Heartbreaking last words of London Underground train driver from Morden who had terminal cancer
The last words of a former London Underground train driver who fought cancer for 11 years were, "I'm happy now and I'm going to get off at the next stop."
Robert "Bobby" Goodwins, 57, died at home in Morden surrounded by friends and family on February 26.
Two days after his funeral, on March 16 Mr Goodwins' sister-in-law, Patricia Brookman, raised £450 walking 14 miles for The Royal Marsden cancer hospital.
His wife Sharon, said: "I'm so proud of her. She would drive round at any time of the day and night whenever we needed her."
Ms Brookman, who works ten hour shifts each day as a nursery assistant at St Mary’s School in Carshalton, always made time to care for her terminally ill brother-in-law.
Mrs Goodwins said: "Bobby was a black cabbie driver. He had lots of friends and used to drive an underground train for 36 years.
"He knew he was going but you just don't think it will happen. He kept being so positive, he was going to fight it."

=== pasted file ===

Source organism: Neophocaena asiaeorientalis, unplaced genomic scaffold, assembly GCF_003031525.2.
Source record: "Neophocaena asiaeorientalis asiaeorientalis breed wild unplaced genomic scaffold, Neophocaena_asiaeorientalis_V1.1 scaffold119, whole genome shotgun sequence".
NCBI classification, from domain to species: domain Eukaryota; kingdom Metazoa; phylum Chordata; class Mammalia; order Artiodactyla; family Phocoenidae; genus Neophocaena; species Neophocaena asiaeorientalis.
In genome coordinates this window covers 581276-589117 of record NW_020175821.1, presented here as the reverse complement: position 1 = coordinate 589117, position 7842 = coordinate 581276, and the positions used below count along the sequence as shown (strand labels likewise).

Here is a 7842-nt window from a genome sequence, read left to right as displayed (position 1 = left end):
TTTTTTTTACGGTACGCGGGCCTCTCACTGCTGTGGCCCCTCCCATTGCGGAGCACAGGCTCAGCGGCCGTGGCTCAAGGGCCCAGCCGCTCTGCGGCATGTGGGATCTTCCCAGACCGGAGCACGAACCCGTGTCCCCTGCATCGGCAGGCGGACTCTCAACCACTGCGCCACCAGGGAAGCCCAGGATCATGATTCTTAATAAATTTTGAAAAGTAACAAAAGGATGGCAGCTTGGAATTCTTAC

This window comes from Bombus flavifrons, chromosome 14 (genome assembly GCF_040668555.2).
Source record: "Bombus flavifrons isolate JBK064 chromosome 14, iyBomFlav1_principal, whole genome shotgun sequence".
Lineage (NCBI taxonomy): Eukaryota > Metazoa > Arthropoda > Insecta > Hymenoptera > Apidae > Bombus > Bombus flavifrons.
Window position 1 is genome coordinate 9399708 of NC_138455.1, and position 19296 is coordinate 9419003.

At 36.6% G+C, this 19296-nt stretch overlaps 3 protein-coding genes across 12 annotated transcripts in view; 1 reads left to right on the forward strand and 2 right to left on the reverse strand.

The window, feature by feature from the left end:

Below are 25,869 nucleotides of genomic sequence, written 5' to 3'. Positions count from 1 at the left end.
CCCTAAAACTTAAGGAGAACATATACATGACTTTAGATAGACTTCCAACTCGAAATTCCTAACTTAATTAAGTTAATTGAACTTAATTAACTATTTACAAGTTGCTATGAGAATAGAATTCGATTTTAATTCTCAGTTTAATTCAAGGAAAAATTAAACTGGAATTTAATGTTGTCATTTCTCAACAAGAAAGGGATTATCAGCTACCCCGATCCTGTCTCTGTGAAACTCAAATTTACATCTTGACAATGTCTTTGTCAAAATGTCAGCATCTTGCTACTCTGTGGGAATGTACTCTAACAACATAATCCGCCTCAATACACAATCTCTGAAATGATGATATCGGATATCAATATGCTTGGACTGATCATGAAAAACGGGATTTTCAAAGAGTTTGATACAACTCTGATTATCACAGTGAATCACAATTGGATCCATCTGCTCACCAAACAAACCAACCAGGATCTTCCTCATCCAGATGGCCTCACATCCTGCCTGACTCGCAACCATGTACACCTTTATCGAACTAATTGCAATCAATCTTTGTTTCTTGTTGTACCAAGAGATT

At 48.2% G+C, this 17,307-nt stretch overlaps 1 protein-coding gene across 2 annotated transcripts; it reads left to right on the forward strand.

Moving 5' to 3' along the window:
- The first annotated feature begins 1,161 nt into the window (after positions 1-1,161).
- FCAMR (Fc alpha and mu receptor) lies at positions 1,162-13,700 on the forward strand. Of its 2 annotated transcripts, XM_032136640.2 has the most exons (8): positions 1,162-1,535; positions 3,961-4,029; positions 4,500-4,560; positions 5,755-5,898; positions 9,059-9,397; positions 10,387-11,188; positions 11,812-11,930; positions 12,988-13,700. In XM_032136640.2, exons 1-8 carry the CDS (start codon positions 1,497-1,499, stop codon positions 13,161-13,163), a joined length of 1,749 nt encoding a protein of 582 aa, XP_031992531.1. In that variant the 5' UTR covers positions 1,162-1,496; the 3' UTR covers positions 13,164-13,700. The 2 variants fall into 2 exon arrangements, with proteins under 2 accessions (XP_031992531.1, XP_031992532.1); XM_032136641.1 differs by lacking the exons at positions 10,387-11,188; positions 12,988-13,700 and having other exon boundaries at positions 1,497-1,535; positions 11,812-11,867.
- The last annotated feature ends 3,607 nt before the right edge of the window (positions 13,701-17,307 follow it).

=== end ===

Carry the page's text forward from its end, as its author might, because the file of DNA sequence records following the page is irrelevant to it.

Mrs Goodwins and her son Leo, 12, hosted a packed funeral at Merton and Sutton joint cemetery in Garth Road on March 14.
Bobby's Girl and songs from Mr Goodwin's Katherine Jenkins CD, I'll Always Love You and The Angel were played during the ceremony.
Mrs Goodwins said: "He got cancer of the oesophagus 11 years ago when his son was born.
"He had to stop working. He had a major operation and they managed to get rid of the cancer but it kept coming back.
"Right up until the end he would not let anyone do anything for him. I nursed him as much as I could and the nurses at Macmillan were lovely."
Mr Goodwins was treated at The Royal Marsden hospital in Sutton and St Helier Hospital.
Mrs Goodwins said: "It was amazing how many people came to the funeral. The whole day was fantastic. Robert would have been so proud."
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